I am one of the least qualified, least skilled and lowliest
paid doctors in my hospital. My days are spent searching for missing heaps of
patient notes, running errands and chasing up blood test results. I am a
‘junior house officer’, a useful but dispensable cog in a vast machine.
Despite my humble position I am paid a whopping £37,000 a year.
If I became a consultant the taxpayer would be sending me home with at about £90,000. Were I to prefer a nine-‘til-five job as a GP then I would be raking in a fat £100,000, more if I played the system well. The overstretched NHS budget sets aside enough cash to ensure that the doctors’ car park is packed with luxury cars and that we can leave the chaotic communities that supply our hospital for big houses in the charming villages and estates out of town.
We are quick to justify our pay with a battery of compelling arguments: we work hard, I know that from experience; we have big responsibilities, I know that from watching my seniors; we are also well qualified and have to endure a protracted training, both in university and on the job. But teachers, social workers and other professionals in the public sector work long hours too, some of that at home and unrecognised. While peoples’ lives don’t depend upon their decisions, life opportunities and security do. It is unfair that our salaries dwarf theirs.
In medicine there has been a long-standing acknowledgement that nurses work hard and are under paid. A nurse starts on a relatively modest £16,000 and works regular nights and weekends. It is usually nurses that give patients the most support during their stressful times in hospital. If a nurse reaches the very top and becomes a nurse consultant then he or she will just about earn what I do now. This pay inequality does nothing to ease our occasionally stormy relationship. The unseen, grey-clad auxiliary-staff who work so hard to keep the wards clean receive a piffling sum. Doctors have succeeded masterfully in condemning this meanness while never questioning the justice of their own salaries.
Amazingly no one objects to our pay, but then we hide the numbers so well behind a tangle of pay bands and percentages that it is unlikely that anyone really knows the scale of the opulence. Also who is going to criticise the pay of such awesome lifesavers.
Writing this will certainly earn me a few enemies, doctors enjoy the money they earn and most feel that it is well deserved. They will not appreciate someone suggesting that their salaries are on a scale that is unjustified and reflects badly upon their motives for joining their profession. To our shame there has not been so much as a whisper in the medical press questioning the generosity of salaries, only a clamouring for more money.
Could doctors pay be redistributed to the more stingily paid members of the health professions and other public sector workers to reflect work load, training and responsibility rather then assumed social standing? Bringing some pay equality into the public sector would thrill those who rightly feel underappreciated. Maybe money freed up could go towards more drugs, machines or nurses, there are never enough. (Last week our ward closed due to a shortage of nurses, the doctors and beds sat idle.)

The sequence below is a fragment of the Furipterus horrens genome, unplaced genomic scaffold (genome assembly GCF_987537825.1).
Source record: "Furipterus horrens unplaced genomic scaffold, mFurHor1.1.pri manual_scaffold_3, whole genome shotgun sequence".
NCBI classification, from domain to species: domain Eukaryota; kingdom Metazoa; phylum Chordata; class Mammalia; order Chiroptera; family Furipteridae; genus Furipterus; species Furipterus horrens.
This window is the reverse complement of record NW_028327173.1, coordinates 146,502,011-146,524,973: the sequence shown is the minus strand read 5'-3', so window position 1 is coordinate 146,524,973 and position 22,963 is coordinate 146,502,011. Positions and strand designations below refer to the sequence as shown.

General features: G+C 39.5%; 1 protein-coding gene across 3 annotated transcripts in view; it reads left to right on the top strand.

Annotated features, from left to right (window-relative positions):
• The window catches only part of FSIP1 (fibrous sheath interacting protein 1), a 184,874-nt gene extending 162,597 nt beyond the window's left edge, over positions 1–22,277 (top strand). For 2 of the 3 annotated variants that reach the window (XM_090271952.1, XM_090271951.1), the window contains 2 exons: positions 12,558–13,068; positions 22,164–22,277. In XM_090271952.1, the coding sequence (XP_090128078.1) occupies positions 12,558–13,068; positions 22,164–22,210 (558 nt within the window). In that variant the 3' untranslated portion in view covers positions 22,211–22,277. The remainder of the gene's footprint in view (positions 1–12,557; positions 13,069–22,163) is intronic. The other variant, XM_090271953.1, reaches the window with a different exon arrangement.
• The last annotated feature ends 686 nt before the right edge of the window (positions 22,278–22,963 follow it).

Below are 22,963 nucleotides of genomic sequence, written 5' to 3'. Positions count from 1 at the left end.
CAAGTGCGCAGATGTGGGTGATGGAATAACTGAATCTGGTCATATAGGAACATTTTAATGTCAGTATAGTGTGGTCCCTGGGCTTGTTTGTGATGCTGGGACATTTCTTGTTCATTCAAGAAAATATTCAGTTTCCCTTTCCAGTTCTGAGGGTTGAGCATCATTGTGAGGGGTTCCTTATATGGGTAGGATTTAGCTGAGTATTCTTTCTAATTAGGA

Alternatively that extra money could be used to address the
social deprivations that the medical profession knows are the cause of so much
Some doctors would certainly rebel, throw down their scalpels, ditch their stethoscopes or fling their couches from the window. They would go private, go to Australia and go loudly. But when the dust settled we would be left with the doctors whose motivation was caring for their patients, and there are many of them. The vacancies created would be filled by the queues of doctors who are on the dole and later, by the hoards of clever sixth formers desperate to enter medical school.
Doctors have often compared their salaries to high fliers in the private sector. This is irrelevant, we are state funded service providers and a salary that befitted this role would be more appropriate than the present excess. We do work hard to for the patients in our community, but off the golden pedestal we have allowed ourselves to be placed upon we could serve them even better.
Mark Jopling. Reprinted from The Spectator
Click here to email Mark Jopling
19 November. A junior doctor writes:
As regards the poor berated junior doctor, I disagree. I know a pastoral deputy head teacher who made what he thinks may be the first mistake with serious consequences in a thirty year record of impeccable service. I was on hand to help him deal with the stress he felt. We deal with that often and are renumerated for it.
It sounds crazy, but a lot of us are struggling. Moving regions and renting and paying a mortgage is expensive. My house is still on the market. Hidden costs and exams are expensive as is travelling 90 minutes each way on the motorway to work. I pay £30 a week just for the privilege of parking at work, which when I am having to stay with family more than fifty miles away is a little harsh. I could get up at 5am instead of 5.30am to park half an hour away for free, then walk the rest of the way.
I may be ranting, but Jopling does not
appreciate these things, which I believe are worse for others than myself and particularly exacerbated by the
current climate of insecurity. (Look at
how much people are spending on literally hundreds of job applications.)
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